What if Teddy Bridgewater Stayed Committed to the Miami Hurricanes?

By Tyler Brett

Following the 2010 regular season, the Miami Hurricanes made a change at head coach, firing Randy Shannon before ultimately hiring current head coach Al Golden. The move cost the Canes on the recruiting trail, as coaching changes often do. The biggest loss came when home-town product and five-star quarterback Teddy Bridgewater decommitted from the 2011 Miami recruiting class and ended up signing with the Louisville Cardinals. Now, with Miami and Louisville set to square off in the Russell Athletic Bowl with Bridgewater under center for the Cardinals for possibly the last time before leaving for the NFL, let’s ponder a major what-if: What if Bridgewater had stayed committed to the Canes?

If Bridgwater had signed with Miami, he likely wouldn’t have been thrust into the starting lineup immediately like he was with Louisville. The Hurricanes had senior Jacory Harris under center in 2011 and were committed to his ability to lead the team that season. That would have put Bridgewater in a race with Stephen Morris for the backup job, though Golden might have simply chosen to redshirt Bridgewater instead. Harris finished that year completing 65 percent of his passes for 2,486 yards with 20 touchdowns and nine interceptions for the Canes while Bridgewater learned on the job taking his lumps as a freshman at Louisville, completing 64.5 percent of his passes for 2,129 yards with 14 touchdowns and 12 interceptions.

2012 was the year of redshirt freshmen quarterbacks in college football with Marcus Mariota breaking out with the Oregon Ducks, Brett Hundley exploding onto the scene for the UCLA Bruins, and Johnny Manziel reigning over them all as the first freshman to win the Heisman Trophy. If Bridgewater would have followed through on his verbal to Miami, he likely would have been one of them as well after redshirting his first year with the Canes because of Harris under center. Bridgewater would have then come into 2012 with an excellent shot and leaping Morris for the starter’s job and breaking out with an excellent crop of redshirt freshmen signal callers.

While Miami has always been very high on Morris, Bridgewater was a big-time recruit who we now know is incredibly accurate throwing the football. He would have had to make up ground on Morris and his experience in the offense but it was entirely possible that he would have supplanted the junior quarterback for the starting job to lead the Miami offense that season. As it went, Morris went unchallenged into the No. 1 quarterback slot and had an up-and-down season, completing 58.2 percent of his passes for 3,345 yards with 21 touchdowns and seven interceptions as Miami finished 7-5 on the year. Meanwhile, Bridgwater broke out with the Cards, completing 68.5 percent of his passes for 3,718 yards with 27 touchdowns and eight interceptions.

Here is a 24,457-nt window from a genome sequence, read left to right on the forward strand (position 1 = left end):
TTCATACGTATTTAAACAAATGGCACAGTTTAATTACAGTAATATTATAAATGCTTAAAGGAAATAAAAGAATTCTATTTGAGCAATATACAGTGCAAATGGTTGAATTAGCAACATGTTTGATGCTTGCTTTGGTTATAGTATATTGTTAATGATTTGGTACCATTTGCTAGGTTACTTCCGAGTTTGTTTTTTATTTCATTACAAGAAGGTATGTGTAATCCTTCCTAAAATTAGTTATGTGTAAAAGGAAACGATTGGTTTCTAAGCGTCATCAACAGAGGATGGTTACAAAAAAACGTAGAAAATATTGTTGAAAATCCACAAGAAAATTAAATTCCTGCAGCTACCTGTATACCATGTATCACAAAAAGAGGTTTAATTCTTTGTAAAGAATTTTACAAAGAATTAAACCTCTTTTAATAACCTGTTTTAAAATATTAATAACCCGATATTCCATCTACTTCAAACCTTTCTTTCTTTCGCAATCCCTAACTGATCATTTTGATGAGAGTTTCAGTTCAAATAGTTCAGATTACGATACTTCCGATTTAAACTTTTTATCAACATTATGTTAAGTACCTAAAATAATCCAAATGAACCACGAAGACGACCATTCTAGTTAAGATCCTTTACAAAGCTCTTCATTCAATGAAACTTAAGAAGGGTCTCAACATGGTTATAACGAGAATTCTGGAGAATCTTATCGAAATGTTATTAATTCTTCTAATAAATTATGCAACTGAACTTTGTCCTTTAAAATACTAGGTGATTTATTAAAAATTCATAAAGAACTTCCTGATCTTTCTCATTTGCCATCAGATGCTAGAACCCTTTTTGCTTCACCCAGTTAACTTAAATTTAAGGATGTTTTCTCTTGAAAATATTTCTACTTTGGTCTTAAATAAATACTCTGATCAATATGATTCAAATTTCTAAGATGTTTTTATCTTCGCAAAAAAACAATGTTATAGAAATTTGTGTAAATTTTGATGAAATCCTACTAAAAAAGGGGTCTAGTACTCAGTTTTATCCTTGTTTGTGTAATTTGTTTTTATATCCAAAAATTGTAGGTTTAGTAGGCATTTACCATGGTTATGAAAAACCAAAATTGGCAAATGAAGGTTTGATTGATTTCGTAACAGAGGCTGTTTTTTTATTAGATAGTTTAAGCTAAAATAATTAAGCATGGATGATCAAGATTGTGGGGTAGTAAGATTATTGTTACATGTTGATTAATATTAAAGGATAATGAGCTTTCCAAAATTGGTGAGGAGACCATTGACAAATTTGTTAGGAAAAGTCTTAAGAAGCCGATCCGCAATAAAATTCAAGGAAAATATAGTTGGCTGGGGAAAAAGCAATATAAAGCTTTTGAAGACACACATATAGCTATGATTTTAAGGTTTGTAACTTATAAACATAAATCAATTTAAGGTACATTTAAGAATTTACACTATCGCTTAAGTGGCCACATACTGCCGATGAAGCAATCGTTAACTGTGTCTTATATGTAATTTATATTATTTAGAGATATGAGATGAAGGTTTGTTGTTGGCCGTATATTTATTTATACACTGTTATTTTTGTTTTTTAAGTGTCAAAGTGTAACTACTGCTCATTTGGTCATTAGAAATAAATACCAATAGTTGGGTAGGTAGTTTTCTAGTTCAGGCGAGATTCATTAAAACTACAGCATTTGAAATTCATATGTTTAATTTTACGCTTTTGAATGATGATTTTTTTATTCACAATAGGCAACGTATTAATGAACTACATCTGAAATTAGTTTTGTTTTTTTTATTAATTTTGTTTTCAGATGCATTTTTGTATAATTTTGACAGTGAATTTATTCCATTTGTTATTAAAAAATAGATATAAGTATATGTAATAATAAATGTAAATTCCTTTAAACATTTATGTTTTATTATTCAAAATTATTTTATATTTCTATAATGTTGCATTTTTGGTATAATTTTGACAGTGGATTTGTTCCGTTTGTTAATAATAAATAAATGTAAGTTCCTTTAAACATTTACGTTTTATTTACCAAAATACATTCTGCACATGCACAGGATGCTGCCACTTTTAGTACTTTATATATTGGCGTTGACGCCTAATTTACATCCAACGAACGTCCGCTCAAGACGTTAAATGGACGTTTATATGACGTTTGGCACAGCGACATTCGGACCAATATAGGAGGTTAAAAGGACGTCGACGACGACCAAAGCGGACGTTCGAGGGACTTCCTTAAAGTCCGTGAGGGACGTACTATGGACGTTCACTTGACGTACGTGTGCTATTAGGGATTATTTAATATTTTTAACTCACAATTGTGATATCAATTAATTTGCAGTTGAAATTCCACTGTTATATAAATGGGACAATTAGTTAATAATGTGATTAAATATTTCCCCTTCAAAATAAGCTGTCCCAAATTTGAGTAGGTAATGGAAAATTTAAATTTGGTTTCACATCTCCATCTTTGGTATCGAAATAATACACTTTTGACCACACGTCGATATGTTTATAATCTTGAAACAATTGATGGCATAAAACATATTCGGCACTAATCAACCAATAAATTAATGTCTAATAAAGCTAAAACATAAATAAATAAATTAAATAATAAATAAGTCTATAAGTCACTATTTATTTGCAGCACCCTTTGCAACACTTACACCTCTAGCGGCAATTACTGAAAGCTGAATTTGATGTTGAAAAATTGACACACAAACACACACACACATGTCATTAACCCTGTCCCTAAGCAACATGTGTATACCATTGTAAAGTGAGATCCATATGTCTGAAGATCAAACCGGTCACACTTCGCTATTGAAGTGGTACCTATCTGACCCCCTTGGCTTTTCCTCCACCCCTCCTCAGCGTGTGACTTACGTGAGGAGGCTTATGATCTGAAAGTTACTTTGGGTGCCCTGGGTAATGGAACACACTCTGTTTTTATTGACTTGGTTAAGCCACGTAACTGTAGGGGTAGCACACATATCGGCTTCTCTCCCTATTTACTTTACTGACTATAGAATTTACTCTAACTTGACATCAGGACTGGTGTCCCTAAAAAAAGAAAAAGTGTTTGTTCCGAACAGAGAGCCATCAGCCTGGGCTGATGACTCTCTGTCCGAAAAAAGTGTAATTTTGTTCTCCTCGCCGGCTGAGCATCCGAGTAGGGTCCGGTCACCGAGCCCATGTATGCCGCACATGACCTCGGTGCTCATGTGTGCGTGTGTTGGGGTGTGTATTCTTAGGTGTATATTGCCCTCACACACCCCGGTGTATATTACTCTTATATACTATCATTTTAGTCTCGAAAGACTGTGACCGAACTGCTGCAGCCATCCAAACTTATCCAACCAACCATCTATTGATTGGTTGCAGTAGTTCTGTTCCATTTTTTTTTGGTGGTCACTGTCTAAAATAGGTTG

This would have been the season where Bridgewater’s story varied the most from how it is now. If Bridgewater were at Miami, he would not have been able to play in a bowl game due to the self-imposed postseason ban that the Canes were under in 2012. Instead, he got to go to a BCS bowl with Louisville as champions of the then-Big East (now AAC). In that Sugar Bowl against the Florida Gators, Bridgewater became a star as he shredded the Gator defense and led the Cardinals to a rousing upset on a national stage. That spotlight catapulted Bridgewater into the Heisman conversation and elevated his NFL draft stock to the top of most Big Boards.

Now, both Bridgewater and Morris will close out the 2013 season and their collegiate careers on the same field this bowl season. If Bridgewater does skip on his senior season to go to the NFL, he will leave on a high note after completing 70.8 percent of his passes this season for 3,523 yards and 28 touchdowns with just four interceptions. Morris, meanwhile, took a step back in his senior year completing 58.7 percent of his passes for 2,868 yards with 21 touchdowns and 12 interceptions. Early on this season, it looked like Morris might get Miami back on top of college football, leading the Canes into the top-10 of the BCS standings. But a disappointing second half knocked Miami out of BCS and ACC contention.

While Morris never truly lived up to the expectations that coaches and fans had for him, possibly the only reason he had the opportunity to start at all for the Canes was Bridgewater’s decision to decommit three years ago. Could Bridgewater have kept Miami in contention this season and avoided the swoon that knocked them out of the ACC title race? We’ll never know for sure, but it’s an intriguing “what if” scenario to consider when watching Louisville and Miami clash on December 28 in the Russell Athletic Bowl.

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